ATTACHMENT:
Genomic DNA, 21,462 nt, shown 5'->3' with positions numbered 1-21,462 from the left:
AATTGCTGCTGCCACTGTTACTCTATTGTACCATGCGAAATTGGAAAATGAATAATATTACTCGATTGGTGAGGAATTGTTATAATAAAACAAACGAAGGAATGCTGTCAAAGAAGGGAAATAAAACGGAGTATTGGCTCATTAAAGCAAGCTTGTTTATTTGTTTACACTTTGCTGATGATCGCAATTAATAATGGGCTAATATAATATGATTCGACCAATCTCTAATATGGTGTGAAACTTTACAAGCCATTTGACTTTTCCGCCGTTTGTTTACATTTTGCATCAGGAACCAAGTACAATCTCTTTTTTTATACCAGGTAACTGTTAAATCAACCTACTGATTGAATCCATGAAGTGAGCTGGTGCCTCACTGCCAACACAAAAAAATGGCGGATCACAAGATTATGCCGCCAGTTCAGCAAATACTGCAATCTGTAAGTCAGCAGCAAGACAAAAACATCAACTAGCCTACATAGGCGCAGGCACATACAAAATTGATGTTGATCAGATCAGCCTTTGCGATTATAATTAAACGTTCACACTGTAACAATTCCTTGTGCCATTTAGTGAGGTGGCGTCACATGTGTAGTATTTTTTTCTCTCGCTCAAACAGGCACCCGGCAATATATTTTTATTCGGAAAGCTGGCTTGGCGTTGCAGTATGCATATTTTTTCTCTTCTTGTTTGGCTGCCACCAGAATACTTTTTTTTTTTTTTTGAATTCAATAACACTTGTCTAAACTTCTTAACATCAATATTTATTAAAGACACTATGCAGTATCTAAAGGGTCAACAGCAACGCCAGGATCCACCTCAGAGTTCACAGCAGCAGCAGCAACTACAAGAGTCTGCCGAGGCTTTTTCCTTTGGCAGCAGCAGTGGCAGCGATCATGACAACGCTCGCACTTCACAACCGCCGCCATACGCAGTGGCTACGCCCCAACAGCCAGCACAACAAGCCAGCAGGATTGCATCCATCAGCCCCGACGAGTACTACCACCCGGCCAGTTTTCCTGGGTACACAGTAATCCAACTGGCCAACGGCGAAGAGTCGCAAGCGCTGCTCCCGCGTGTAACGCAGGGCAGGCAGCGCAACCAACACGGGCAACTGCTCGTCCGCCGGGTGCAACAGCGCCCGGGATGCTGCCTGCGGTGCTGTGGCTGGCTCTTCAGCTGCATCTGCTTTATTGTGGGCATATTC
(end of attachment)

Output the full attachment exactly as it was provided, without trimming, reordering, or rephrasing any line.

Genomic DNA, 21,462 nt, shown 5'->3' with positions numbered 1-21,462 from the left:
AATTGCTGCTGCCACTGTTACTCTATTGTACCATGCGAAATTGGAAAATGAATAATATTACTCGATTGGTGAGGAATTGTTATAATAAAACAAACGAAGGAATGCTGTCAAAGAAGGGAAATAAAACGGAGTATTGGCTCATTAAAGCAAGCTTGTTTATTTGTTTACACTTTGCTGATGATCGCAATTAATAATGGGCTAATATAATATGATTCGACCAATCTCTAATATGGTGTGAAACTTTACAAGCCATTTGACTTTTCCGCCGTTTGTTTACATTTTGCATCAGGAACCAAGTACAATCTCTTTTTTTATACCAGGTAACTGTTAAATCAACCTACTGATTGAATCCATGAAGTGAGCTGGTGCCTCACTGCCAACACAAAAAAATGGCGGATCACAAGATTATGCCGCCAGTTCAGCAAATACTGCAATCTGTAAGTCAGCAGCAAGACAAAAACATCAACTAGCCTACATAGGCGCAGGCACATACAAAATTGATGTTGATCAGATCAGCCTTTGCGATTATAATTAAACGTTCACACTGTAACAATTCCTTGTGCCATTTAGTGAGGTGGCGTCACATGTGTAGTATTTTTTTCTCTCGCTCAAACAGGCACCCGGCAATATATTTTTATTCGGAAAGCTGGCTTGGCGTTGCAGTATGCATATTTTTTCTCTTCTTGTTTGGCTGCCACCAGAATACTTTTTTTTTTTTTTTGAATTCAATAACACTTGTCTAAACTTCTTAACATCAATATTTATTAAAGACACTATGCAGTATCTAAAGGGTCAACAGCAACGCCAGGATCCACCTCAGAGTTCACAGCAGCAGCAGCAACTACAAGAGTCTGCCGAGGCTTTTTCCTTTGGCAGCAGCAGTGGCAGCGATCATGACAACGCTCGCACTTCACAACCGCCGCCATACGCAGTGGCTACGCCCCAACAGCCAGCACAACAAGCCAGCAGGATTGCATCCATCAGCCCCGACGAGTACTACCACCCGGCCAGTTTTCCTGGGTACACAGTAATCCAACTGGCCAACGGCGAAGAGTCGCAAGCGCTGCTCCCGCGTGTAACGCAGGGCAGGCAGCGCAACCAACACGGGCAACTGCTCGTCCGCCGGGTGCAACAGCGCCCGGGATGCTGCCTGCGGTGCTGTGGCTGGCTCTTCAGCTGCATCTGCTTTATTGTGGGCATATTC